What does that mean?

I cannot resolve to use my treadmill. I just can't. That would be repetitive and embarrassing. And sugar, ah... sugar. That battle is not mine to fight or to win.

Thursday, January 01, 2009

nine years of bad luck

Here we are, year nine in the new century. My husband started it off by breaking a mirror in the bathtub, his first act of the early morning of the first day of the new year. He felt it bode somewhat dismally for his future. I'm glad I don't believe in bad luck. Which is not to say I don't have any.

Caveat: I am still muddy-headed and cruising into week 6 of this funky headcold sinus infection flu cough common cold bronchitis walking pneumonia.

My great-neice is coming to stay for two weeks while she gets started in college. We will tuck her away in a corner and feed her vegetarian food. She's small and won't take up much space. And, as all children's plans seem to go, the apartment she was to rent is a myth and it is probably a better idea, according to her, to start school in March instead of January. It is cold, afterall. But, as I've come to learn, two weeks means two weeks, and I can return her, postage paid to her mother in Idaho, without question.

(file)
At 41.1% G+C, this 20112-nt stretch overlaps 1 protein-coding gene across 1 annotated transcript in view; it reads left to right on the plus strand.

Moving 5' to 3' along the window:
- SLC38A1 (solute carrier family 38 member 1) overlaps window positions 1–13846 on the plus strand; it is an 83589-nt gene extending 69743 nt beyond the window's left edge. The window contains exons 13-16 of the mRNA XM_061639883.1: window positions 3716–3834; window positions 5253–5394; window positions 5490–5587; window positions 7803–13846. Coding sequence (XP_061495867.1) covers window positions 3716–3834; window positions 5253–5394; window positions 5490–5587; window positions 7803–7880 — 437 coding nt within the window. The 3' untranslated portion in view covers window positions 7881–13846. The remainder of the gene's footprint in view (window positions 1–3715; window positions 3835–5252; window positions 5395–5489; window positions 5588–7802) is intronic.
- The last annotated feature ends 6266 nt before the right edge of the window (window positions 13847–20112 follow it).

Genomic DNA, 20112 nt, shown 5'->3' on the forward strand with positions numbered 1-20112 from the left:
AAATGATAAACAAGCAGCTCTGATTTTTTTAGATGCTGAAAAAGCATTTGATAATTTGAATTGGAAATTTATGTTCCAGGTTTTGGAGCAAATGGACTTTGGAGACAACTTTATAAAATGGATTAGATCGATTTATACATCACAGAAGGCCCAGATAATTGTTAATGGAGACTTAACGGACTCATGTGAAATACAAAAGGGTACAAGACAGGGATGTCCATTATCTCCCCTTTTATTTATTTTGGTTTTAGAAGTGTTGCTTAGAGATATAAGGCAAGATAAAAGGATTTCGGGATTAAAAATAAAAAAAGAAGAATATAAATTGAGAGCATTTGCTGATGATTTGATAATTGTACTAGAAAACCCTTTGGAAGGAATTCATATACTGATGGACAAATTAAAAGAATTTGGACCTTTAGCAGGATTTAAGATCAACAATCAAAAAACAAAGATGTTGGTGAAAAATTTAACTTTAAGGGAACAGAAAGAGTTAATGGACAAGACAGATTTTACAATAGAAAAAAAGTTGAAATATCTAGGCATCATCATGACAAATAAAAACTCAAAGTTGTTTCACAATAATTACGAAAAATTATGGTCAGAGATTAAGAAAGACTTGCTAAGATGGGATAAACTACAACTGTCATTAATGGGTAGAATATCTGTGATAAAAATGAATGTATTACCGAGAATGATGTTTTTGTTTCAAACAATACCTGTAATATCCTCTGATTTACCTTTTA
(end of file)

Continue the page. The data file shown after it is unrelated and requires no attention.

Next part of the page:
Living with two adolescent females is interesting. I do remember being eighteen. I was as full of hubris as either of them, certain I knew things -- important things -- things my elders could never conceive--things they had somehow passed by on life's journey, didn't have the awareness to pick up and could not go back for, like unredeemable coupons, outdated and worthless snips of paper. When I said happy new year to Nicole, she answered, "My new year began in September, on my birthday. This means nothing." Oh, how I wanted to remind her that, even as tragically unique she is, the laws of physics do apply to her.

Naw. They won't hear it. Not yet. And its not my job.

I wish I had learned, years earlier, that I am only one of many. And still it eludes me. It is true: I hate to be common... garden variety... but it is only when I can sincerely if momentarily grasp this fact that I have some hope of connection with the rest of the herd.

Plus, if you think your thoughts are worth recording, you're doubly-fucked.

Oh, well.

Yesterday was my son's birthday. I miss him. He is still the best thing I ever did. Happy Birthday, Marky.